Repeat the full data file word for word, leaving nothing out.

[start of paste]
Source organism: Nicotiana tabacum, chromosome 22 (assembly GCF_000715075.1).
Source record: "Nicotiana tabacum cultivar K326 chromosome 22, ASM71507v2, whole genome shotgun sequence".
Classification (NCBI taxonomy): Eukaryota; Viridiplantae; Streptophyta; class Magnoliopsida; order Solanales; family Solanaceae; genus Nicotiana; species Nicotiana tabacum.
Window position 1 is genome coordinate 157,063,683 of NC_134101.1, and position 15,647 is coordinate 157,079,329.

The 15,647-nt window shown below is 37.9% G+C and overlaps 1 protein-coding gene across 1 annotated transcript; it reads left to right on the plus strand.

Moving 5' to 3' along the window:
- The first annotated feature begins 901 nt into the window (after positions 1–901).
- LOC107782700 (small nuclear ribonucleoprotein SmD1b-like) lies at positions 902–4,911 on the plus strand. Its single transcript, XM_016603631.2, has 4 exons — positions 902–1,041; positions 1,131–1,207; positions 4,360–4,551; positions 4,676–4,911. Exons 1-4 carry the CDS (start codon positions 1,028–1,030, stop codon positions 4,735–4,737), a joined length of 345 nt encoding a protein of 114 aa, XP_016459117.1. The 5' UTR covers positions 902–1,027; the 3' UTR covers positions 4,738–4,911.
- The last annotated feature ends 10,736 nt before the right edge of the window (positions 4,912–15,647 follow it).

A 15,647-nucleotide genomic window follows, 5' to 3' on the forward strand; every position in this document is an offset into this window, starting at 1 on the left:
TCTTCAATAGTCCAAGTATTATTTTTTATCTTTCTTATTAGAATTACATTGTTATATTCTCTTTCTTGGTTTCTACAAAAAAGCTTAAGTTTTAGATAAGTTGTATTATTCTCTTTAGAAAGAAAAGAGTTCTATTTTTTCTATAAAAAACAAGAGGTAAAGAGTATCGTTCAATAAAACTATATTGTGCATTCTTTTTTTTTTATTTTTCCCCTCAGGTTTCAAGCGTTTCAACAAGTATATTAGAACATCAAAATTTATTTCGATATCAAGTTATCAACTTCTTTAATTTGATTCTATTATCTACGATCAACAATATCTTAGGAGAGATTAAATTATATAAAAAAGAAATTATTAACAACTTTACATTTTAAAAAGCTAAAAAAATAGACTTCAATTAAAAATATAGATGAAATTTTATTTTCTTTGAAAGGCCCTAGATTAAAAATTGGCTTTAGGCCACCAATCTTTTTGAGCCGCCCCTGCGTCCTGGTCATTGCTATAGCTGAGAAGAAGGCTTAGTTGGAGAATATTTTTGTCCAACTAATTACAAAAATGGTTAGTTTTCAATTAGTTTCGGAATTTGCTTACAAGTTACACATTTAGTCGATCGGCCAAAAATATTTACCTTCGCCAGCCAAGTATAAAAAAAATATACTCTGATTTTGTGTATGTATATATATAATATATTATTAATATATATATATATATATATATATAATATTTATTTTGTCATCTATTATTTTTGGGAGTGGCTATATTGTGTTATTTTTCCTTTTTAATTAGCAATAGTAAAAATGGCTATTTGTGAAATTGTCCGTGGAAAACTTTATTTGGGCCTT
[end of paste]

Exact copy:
Source organism: Nicotiana tabacum, chromosome 22 (assembly GCF_000715075.1).
Source record: "Nicotiana tabacum cultivar K326 chromosome 22, ASM71507v2, whole genome shotgun sequence".
Classification (NCBI taxonomy): Eukaryota; Viridiplantae; Streptophyta; class Magnoliopsida; order Solanales; family Solanaceae; genus Nicotiana; species Nicotiana tabacum.
Window position 1 is genome coordinate 157,063,683 of NC_134101.1, and position 15,647 is coordinate 157,079,329.

The 15,647-nt window shown below is 37.9% G+C and overlaps 1 protein-coding gene across 1 annotated transcript; it reads left to right on the plus strand.

Moving 5' to 3' along the window:
- The first annotated feature begins 901 nt into the window (after positions 1–901).
- LOC107782700 (small nuclear ribonucleoprotein SmD1b-like) lies at positions 902–4,911 on the plus strand. Its single transcript, XM_016603631.2, has 4 exons — positions 902–1,041; positions 1,131–1,207; positions 4,360–4,551; positions 4,676–4,911. Exons 1-4 carry the CDS (start codon positions 1,028–1,030, stop codon positions 4,735–4,737), a joined length of 345 nt encoding a protein of 114 aa, XP_016459117.1. The 5' UTR covers positions 902–1,027; the 3' UTR covers positions 4,738–4,911.
- The last annotated feature ends 10,736 nt before the right edge of the window (positions 4,912–15,647 follow it).

A 15,647-nucleotide genomic window follows, 5' to 3' on the forward strand; every position in this document is an offset into this window, starting at 1 on the left:
TCTTCAATAGTCCAAGTATTATTTTTTATCTTTCTTATTAGAATTACATTGTTATATTCTCTTTCTTGGTTTCTACAAAAAAGCTTAAGTTTTAGATAAGTTGTATTATTCTCTTTAGAAAGAAAAGAGTTCTATTTTTTCTATAAAAAACAAGAGGTAAAGAGTATCGTTCAATAAAACTATATTGTGCATTCTTTTTTTTTTATTTTTCCCCTCAGGTTTCAAGCGTTTCAACAAGTATATTAGAACATCAAAATTTATTTCGATATCAAGTTATCAACTTCTTTAATTTGATTCTATTATCTACGATCAACAATATCTTAGGAGAGATTAAATTATATAAAAAAGAAATTATTAACAACTTTACATTTTAAAAAGCTAAAAAAATAGACTTCAATTAAAAATATAGATGAAATTTTATTTTCTTTGAAAGGCCCTAGATTAAAAATTGGCTTTAGGCCACCAATCTTTTTGAGCCGCCCCTGCGTCCTGGTCATTGCTATAGCTGAGAAGAAGGCTTAGTTGGAGAATATTTTTGTCCAACTAATTACAAAAATGGTTAGTTTTCAATTAGTTTCGGAATTTGCTTACAAGTTACACATTTAGTCGATCGGCCAAAAATATTTACCTTCGCCAGCCAAGTATAAAAAAAATATACTCTGATTTTGTGTATGTATATATATAATATATTATTAATATATATATATATATATATATATAATATTTATTTTGTCATCTATTATTTTTGGGAGTGGCTATATTGTGTTATTTTTCCTTTTTAATTAGCAATAGTAAAAATGGCTATTTGTGAAATTGTCCGTGGAAAACTTTATTTGGGCCTT